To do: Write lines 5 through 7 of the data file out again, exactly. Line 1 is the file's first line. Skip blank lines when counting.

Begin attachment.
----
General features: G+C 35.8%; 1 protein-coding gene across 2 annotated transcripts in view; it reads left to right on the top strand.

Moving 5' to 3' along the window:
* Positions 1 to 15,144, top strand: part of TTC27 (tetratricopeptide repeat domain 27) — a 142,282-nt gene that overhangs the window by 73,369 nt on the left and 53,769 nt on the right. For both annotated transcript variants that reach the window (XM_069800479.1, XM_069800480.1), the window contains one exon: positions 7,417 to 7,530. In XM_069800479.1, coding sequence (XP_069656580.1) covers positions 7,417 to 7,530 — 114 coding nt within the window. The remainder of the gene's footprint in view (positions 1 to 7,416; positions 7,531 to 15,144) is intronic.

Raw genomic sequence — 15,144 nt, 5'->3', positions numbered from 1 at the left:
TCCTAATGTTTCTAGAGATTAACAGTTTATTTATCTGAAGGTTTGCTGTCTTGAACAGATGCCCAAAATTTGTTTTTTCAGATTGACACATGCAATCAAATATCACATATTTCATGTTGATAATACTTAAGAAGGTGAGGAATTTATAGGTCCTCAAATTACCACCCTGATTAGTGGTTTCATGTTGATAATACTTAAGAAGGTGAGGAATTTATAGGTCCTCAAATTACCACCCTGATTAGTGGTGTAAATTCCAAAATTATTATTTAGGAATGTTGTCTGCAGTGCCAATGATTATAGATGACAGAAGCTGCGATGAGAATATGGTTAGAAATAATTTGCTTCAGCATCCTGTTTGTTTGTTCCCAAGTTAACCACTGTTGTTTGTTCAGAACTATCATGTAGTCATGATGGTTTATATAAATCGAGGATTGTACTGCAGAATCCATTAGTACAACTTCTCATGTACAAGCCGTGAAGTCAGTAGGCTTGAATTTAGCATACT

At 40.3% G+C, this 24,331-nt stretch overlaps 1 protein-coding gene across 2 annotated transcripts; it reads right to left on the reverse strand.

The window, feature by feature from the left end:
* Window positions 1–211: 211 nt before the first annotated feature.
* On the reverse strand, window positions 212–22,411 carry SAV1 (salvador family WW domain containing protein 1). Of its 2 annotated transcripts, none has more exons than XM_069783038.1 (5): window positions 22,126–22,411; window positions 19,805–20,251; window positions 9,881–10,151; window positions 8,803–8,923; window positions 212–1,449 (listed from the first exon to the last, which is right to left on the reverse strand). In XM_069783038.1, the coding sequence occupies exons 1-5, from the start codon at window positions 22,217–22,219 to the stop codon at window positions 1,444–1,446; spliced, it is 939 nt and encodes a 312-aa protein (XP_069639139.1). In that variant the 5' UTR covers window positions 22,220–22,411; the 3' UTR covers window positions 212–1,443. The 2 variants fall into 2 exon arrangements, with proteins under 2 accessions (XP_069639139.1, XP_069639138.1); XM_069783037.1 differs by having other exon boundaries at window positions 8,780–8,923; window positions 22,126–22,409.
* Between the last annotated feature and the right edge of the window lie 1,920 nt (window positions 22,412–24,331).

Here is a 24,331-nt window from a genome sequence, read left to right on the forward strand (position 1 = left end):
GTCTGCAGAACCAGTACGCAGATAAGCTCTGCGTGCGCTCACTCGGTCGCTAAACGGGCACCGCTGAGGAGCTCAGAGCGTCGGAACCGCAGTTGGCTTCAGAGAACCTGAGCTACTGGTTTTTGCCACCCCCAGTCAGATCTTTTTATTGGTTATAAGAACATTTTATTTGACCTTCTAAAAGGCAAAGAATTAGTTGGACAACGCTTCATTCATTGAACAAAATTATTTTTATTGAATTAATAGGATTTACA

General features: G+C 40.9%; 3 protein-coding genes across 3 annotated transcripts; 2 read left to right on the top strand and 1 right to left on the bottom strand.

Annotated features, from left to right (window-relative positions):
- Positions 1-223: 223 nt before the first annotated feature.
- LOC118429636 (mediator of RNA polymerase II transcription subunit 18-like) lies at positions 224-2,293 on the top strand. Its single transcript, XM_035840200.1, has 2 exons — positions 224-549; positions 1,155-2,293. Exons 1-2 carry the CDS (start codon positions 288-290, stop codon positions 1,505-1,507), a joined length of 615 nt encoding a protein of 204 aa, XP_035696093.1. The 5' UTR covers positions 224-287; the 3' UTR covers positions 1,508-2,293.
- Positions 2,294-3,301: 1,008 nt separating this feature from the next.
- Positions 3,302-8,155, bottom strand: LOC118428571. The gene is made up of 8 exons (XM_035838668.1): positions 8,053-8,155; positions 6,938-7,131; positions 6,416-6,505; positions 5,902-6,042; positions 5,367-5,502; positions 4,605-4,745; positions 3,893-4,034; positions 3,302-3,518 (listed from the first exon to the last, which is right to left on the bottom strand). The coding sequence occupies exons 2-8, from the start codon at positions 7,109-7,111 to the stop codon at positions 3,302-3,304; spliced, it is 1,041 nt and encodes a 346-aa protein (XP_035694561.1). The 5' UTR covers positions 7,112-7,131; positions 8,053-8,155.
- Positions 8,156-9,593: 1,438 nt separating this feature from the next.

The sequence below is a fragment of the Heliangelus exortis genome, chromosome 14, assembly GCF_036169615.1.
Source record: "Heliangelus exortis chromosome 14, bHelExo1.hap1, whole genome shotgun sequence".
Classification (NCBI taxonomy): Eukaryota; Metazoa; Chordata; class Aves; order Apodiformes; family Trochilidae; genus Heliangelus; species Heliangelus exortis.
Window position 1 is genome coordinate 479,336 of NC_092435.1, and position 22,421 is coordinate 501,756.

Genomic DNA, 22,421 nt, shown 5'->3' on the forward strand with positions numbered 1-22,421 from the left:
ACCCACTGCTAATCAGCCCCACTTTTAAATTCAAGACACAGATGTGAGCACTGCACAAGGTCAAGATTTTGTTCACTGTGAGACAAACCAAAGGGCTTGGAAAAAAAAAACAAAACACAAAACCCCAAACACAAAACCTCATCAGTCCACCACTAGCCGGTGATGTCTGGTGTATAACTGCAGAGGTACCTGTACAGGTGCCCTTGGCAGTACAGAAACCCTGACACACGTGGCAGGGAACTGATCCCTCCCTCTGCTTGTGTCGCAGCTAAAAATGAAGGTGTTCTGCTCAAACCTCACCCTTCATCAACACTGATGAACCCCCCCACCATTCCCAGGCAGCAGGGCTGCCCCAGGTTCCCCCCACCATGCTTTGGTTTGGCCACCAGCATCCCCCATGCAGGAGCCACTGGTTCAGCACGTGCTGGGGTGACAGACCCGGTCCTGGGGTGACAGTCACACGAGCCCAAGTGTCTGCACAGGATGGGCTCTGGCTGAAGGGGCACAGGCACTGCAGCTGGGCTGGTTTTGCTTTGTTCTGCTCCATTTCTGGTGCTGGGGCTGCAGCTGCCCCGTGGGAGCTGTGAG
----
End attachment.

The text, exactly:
TCCTAATGTTTCTAGAGATTAACAGTTTATTTATCTGAAGGTTTGCTGTCTTGAACAGATGCCCAAAATTTGTTTTTTCAGATTGACACATGCAATCAAATATCACATATTTCATGTTGATAATACTTAAGAAGGTGAGGAATTTATAGGTCCTCAAATTACCACCCTGATTAGTGGTTTCATGTTGATAATACTTAAGAAGGTGAGGAATTTATAGGTCCTCAAATTACCACCCTGATTAGTGGTGTAAATTCCAAAATTATTATTTAGGAATGTTGTCTGCAGTGCCAATGATTATAGATGACAGAAGCTGCGATGAGAATATGGTTAGAAATAATTTGCTTCAGCATCCTGTTTGTTTGTTCCCAAGTTAACCACTGTTGTTTGTTCAGAACTATCATGTAGTCATGATGGTTTATATAAATCGAGGATTGTACTGCAGAATCCATTAGTACAACTTCTCATGTACAAGCCGTGAAGTCAGTAGGCTTGAATTTAGCATACT

At 40.3% G+C, this 24,331-nt stretch overlaps 1 protein-coding gene across 2 annotated transcripts; it reads right to left on the reverse strand.

The window, feature by feature from the left end: